VIDEO OF THE DAY – Sky News crew survives ISIS suicide bombing

Reporters covering war are some of the bravest in the world and sometimes we’re reminded of how testing their job can be. 

It was an extremely close shave for this Sky News crew,  narrowly avoiding being involved in a suicide explosion, and a turmultuous day thereafter doding gunfire. 

Videos such as this surface every now and then and they’re a vital reminder of the work that fearless men and women do every day to bring you information from around the world. 


VIDEO OF THE DAY – Syrian musicians play at Palmyra’s Roman Amphitheater after liberation from ISIS

This video is a little long, but stick with it.

After the liberation of Palmyra’s Roman Amphitheater (Syria) from terrorist organisation ISIS musicians played songs for crowds in celebration.

Once you’ve watched the music bit skip back to the start.

Those are Russians military planes and choppers flying overhead.

The Syrian army, backed by Russian airstrikes, regained control of the area on March 2nd.

I don’t tend to post ‘conflict content’, but this one seemed special to me.

The Ministry of Defence releases videos showing mass killings and everyone knows about it

Her Majesty’s Royal Air Force.

Arguably the best in the world, certainly with some of the most skilled pilots.

An ariel threat has played an integral role in warfare since the First World War. Although tactics have changed a little since then, we don’t see so many dog fights anymore, the role of the airforce in military tactics has never diminished.

This is an RAF Typhoon. It’s a pretty impressive piece of kit.

An RAF Typhoon jet. Credit: MoD

It can travel at the speed of sound, that’s 1381 miles per hour, costs more than £120m and has 13 missiles on board. Nice.

Among those 13 missiles are eight air-to-surface missiles and those are what we are talking about today.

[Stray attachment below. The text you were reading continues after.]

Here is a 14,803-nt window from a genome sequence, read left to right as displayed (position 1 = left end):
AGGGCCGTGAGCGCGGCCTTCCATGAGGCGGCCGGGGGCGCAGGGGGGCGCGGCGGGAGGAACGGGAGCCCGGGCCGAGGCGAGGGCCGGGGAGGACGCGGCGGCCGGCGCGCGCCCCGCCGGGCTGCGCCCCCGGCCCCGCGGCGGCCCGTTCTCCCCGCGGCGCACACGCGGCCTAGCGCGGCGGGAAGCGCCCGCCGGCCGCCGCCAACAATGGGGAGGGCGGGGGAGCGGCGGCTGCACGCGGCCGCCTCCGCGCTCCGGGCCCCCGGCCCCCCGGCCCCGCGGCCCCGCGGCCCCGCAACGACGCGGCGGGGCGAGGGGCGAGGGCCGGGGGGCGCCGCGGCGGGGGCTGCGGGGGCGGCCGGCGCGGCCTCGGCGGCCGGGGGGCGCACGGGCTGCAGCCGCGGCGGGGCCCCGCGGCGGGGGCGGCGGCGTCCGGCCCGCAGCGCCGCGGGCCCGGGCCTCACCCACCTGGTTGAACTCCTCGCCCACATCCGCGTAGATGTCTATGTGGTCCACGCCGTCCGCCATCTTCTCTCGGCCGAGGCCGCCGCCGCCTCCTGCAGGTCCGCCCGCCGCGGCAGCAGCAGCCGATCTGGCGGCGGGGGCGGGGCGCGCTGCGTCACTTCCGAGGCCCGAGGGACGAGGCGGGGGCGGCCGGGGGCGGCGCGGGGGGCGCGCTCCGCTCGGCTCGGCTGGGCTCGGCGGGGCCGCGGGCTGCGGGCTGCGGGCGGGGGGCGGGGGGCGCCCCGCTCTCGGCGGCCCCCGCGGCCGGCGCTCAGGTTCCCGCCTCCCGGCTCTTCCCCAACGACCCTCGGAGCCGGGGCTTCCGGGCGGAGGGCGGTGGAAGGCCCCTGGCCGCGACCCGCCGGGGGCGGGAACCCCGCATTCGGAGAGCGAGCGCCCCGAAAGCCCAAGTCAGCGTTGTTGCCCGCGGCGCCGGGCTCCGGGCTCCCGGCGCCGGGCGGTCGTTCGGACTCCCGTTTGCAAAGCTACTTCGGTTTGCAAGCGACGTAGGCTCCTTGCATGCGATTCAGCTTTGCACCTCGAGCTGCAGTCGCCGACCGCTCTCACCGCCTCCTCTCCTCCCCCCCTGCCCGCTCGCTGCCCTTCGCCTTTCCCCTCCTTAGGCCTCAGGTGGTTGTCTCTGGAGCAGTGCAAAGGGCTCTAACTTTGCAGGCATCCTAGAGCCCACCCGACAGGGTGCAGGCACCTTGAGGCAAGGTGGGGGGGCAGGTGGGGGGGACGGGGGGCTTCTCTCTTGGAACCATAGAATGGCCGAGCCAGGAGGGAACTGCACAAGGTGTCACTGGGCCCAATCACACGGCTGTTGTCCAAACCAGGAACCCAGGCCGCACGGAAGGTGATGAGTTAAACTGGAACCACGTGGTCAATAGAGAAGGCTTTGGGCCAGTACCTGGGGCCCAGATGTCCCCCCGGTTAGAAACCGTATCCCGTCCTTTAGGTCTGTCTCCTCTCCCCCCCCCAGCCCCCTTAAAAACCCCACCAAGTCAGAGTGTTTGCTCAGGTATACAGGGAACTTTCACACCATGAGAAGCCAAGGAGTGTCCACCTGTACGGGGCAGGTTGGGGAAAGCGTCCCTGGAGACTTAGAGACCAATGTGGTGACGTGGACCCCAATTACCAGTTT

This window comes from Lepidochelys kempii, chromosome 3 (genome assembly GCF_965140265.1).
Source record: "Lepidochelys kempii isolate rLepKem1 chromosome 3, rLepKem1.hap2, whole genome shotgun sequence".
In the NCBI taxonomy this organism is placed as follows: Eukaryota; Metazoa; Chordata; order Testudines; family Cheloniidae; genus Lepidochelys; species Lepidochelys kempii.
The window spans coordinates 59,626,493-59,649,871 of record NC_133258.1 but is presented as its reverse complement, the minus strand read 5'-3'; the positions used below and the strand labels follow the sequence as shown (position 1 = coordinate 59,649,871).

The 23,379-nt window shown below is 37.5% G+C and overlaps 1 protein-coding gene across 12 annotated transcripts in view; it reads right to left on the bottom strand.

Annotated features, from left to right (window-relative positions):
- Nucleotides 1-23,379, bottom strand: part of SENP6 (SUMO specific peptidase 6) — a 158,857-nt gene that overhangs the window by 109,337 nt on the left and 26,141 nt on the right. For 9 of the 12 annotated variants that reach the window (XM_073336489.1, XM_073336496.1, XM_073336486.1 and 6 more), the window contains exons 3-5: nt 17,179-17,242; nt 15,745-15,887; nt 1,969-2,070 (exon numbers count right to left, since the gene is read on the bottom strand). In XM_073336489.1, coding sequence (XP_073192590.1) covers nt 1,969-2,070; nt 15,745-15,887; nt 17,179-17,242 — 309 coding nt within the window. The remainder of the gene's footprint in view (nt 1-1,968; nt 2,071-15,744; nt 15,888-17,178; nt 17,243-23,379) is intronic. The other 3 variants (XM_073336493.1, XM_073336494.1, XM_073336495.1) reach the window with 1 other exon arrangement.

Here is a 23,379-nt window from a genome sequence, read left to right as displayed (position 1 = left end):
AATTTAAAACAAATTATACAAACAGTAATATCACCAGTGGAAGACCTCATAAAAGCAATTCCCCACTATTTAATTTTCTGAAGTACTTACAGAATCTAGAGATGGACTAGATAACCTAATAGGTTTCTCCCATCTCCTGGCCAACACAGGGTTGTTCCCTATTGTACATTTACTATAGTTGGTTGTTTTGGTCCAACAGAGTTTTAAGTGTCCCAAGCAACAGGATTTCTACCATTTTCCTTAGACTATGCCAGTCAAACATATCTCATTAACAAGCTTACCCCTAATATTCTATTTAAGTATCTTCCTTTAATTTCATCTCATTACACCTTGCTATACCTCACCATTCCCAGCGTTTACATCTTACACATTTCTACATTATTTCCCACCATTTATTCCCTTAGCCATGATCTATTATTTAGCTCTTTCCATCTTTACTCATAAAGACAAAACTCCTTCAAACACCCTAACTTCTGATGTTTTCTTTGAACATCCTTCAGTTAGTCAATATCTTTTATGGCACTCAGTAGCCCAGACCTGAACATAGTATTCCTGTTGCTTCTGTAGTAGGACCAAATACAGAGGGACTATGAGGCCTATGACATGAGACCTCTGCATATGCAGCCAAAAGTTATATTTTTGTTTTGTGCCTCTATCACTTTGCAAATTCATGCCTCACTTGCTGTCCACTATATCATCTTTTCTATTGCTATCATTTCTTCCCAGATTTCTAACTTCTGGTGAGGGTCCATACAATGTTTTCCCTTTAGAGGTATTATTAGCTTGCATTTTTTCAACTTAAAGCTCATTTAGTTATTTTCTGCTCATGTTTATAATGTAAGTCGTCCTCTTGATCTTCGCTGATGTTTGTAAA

A typhoon’s missiles. Credit: MoD

The RAF target ISIS HQs, bunkers, vehicle bases and other sites of significance in the war on terror in the Middle East. The attacks appear fairly straight forward. Fly overhead, press a button, blow members of the world’s most feared terrorist organisation to pieces in seconds.

We can see all this happening, in front of our very eyes, because the Ministry of Defence upload videos, recorded in flight of ISIS targets being bombed, to their YouTube channel.

Here’s their most recent one.

The videos don’t get that many views, a few thousand, but are picked up by the press and therefore touted around our social media feeds.

The Mail Online's headline along with social media sharing options. Credit:
The Mail Online’s headline along with social media sharing options. Credit:

My question is in the morality of publishing these videos in the first place.

Is it the role of the RAF to provide the public, often via tabloid news outlets, with these images?

My limited knowledge of military operations in the Middle East restricts my view slightly but, on the whole, I think that many of us would agree that the work done by the armed forces is outstanding. Their job is unenviable and one that many people simply would not be able to do.

But these videos, are they necessary? Do we need to see this?

It is, of course, all part of a spin campaign to convince the public ‘at home’ that the war on ISIS is being won. I’m not entirely convinced by that. The battle may well be made easier by jets that drop bombs in this fashion, but the war of ideologies cannot be solved in this manner.

I digress.

Video content such as this goes back a long way.

Check out this crazy bombing run from the Second World War.

That footage is far more dramatic and intense that anything the MoD publish on their official channel, the inclusion of audio being the main contributor to that.

Today we scold ISIS for releasing stomach turning and gruesome videos of poor souls being murdered so, while the videos published by the MoD are nowhere near at the same level in terms of graphic content, why do ‘we’ publish videos that also portray the killing of people.

Is there no value in taking the higher ground?

I think the answer that would probably be ‘No, it would be too costly in terms of spin’.